Do We Need a New Definition of Englishness?

17/10/2013 13:39 BST | Updated 23/01/2014 23:58 GMT

The Rt Hon Cecil Rhodes once claimed that "to be born English is to win first prize in the lottery of life," which is debatable to say the least, much like Jack Wilshere's comments last week when the Arsenal midfielder's declaration that only "English players should play for England" led to him being portrayed as some sort of extremist demanding that we close the country's doors in some quarters.

While a stiff upper lip, politeness and a penchant for tea and crumpets can be either taught or inherited, there is far more to Englishness than the possession of these characteristics. Although our culture and beliefs have been exported around the globe during the years of Empire, we now find ourselves in a multicultural society with more languages spoken in Dear Old Blighty than any other nation on the continent. So, is a new view of what it means to be English needed?

If you have lived on these shores for a certain amount of time you can become a citizen and claim a passport, courtesy of her majesty. In theory, you are English. Although sport can transcend many boundaries and even modern citizenship rules, will the football following within our nation regard such a recipient as a true Englishman?

While Andros Townsend stole the show on Friday, the build up to two crucial World Cup qualifiers focused around a youngster born in Brussels. Adnan Januzaj is undoubtedly talented yet still unproven, despite scoring two well taken goals on his Manchester United debut. Exactly why the FA and Roy Hodgson decided to let the world know they had made an enquiry about the boy at such a crucial point in England's fixture list is beyond me.

Januzaj has several nations competing to secure his allegiance, but the fact England have decided to join the race confirms how far we have fallen from grace. We are constantly reminded of how the hugely successful Premier League model rakes in billions from a global audience at a detrimental cost to our national side. But if Greg Dyke's ambitious plan to win the World Cup revolves around drawing on players with weaker links than South London's tube connections, it is frankly embarrassing.

Scouring the talent pool of those who have flimsy links to these shores will send out an awful message to our younger players. England's youth face a struggle to win a place in the top league of their homeland, but could now face competition at a national level from abroad too.

Of course, England already has a multicultural team with several players with strong African roots turning out for the Three Lions including Ghanaian Danny Welbeck, the Ivory Coast born Wilfried Zaha and more recently, Burundian Saido Berahino. But others, such as Nigerian Victor Moses, have opted to turn their back on the chance to don the white shirt of England. However, while the country you should represent revolves around the nature versus nurture debate, it is not necessarily all about where you were born. Does the country that has provided a player with the natural talent and genes to succeed have more of a right than one who provided a footballing education and nurtured his ability?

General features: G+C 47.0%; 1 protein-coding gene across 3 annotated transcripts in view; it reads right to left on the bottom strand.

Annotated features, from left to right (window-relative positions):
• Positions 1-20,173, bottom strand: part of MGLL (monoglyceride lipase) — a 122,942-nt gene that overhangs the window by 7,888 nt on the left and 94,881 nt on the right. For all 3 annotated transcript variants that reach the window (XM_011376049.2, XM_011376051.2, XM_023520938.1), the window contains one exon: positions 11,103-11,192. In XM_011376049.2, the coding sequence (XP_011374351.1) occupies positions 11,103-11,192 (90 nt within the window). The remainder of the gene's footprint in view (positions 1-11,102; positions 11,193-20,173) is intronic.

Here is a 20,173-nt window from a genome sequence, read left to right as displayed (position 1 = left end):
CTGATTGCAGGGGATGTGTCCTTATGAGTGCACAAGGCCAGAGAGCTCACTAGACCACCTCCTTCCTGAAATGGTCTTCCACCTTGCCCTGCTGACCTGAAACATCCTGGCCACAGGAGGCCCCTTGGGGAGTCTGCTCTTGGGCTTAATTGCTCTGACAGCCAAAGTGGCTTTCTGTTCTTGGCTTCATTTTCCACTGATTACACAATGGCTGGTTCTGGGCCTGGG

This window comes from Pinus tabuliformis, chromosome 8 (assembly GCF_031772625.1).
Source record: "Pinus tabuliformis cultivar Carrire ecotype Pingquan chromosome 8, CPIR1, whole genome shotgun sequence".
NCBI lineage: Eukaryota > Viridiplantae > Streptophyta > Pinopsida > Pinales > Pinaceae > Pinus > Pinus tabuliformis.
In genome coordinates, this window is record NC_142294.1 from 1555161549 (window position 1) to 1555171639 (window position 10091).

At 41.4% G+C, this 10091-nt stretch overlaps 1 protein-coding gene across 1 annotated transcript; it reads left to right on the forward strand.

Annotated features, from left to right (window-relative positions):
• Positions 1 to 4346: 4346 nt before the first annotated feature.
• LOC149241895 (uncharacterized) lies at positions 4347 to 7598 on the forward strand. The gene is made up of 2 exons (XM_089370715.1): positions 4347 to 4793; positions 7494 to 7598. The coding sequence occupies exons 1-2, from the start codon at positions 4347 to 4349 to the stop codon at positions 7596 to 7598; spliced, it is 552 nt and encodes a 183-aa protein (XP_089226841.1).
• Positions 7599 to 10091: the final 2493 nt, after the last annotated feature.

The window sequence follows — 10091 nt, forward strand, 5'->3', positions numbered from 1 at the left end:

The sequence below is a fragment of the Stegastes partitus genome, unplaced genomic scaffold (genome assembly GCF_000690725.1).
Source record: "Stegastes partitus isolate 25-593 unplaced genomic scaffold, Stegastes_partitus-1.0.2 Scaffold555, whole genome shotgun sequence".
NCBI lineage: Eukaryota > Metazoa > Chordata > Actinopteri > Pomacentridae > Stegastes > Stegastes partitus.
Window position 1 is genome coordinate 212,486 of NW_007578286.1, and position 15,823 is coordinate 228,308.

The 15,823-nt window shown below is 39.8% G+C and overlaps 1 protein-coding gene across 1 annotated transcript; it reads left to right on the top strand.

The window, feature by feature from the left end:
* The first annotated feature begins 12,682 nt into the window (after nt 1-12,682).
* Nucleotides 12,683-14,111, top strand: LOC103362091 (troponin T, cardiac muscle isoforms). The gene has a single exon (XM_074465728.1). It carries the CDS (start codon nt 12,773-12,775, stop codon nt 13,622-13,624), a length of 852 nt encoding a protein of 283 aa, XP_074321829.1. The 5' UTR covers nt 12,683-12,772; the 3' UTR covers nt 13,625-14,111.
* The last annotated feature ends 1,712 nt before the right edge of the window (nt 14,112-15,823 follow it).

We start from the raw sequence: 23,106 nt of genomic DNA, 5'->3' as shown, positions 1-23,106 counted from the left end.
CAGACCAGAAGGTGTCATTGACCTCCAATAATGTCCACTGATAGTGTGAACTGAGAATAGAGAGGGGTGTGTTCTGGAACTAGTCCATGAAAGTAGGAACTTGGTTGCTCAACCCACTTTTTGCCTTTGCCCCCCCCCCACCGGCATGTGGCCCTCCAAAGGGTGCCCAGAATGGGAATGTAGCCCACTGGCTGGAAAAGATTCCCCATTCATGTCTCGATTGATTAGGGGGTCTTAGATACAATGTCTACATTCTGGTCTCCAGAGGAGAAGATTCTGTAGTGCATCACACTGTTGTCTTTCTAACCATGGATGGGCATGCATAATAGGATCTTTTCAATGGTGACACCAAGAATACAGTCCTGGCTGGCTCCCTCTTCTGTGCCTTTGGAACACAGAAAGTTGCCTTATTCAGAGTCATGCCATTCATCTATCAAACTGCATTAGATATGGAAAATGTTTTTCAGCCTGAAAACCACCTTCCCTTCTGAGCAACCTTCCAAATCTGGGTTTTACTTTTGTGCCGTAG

England seems to have no problem embracing players who are deemed to have earned their Englishness through an upbringing or via a few generations of family in the country, but those who are perceived to have chosen our nation as it suits them or purely to further their own career presents a new dilemma.

However, one example springs to mind that divided opinion before uniting consensus. Owen Hargreaves was born in Canada to English immigrants and moved to Germany at the age of 16 to represent Bayern Munich before opting to represent England at senior level. With his foreign accent and hint of German-ness, the midfielder became the first player to play for England without ever having lived in the country. He had also not played a single minute in an English league. The public did not take well to Hargreaves's inclusion despite the fact that he qualified via his English and Welsh born parents.

Despite failing to cement a first team spot, Hargreaves won over 40 caps, but it took one game at the World Cup in 2006 for him to be accepted. England faced Portugal in the quarter final and Hargreaves put in an inspired performance, but could not prevent England slipping to defeat despite being the only player to score in the defining penalty shoot-out.

England were perceived as failures with many high profile players criticised for poor performances, but Hargreaves came out of the tournament with his reputation enhanced. Out of all the players on the pitch against Portugal, it was him, the unfancied 'foreigner', that exhibited the resilience in defeat and exact characteristics that define a typical English footballer. But if it had been Hargreaves who missed the crucial penalty, then things might have been very different.

One thing is certain, whether the FA decide to follow other nations' leads and attempt to engineer places for players with loose links to our nation, or whether they impose a blanket ban on foreigners, many events take place in modern football that do not sit well with fans, but disagreements and protests are often pushed aside once it is 11 against 11 and the ball is in motion. If players in a similar situation to Januzaj are indeed ever capped, there would be discontent and criticism of course, but once the Three Lions are on his chest and he smashes home a winner against Germany just watch the fans change their opinion in the blink of an eye and become proud to call him one of their own.

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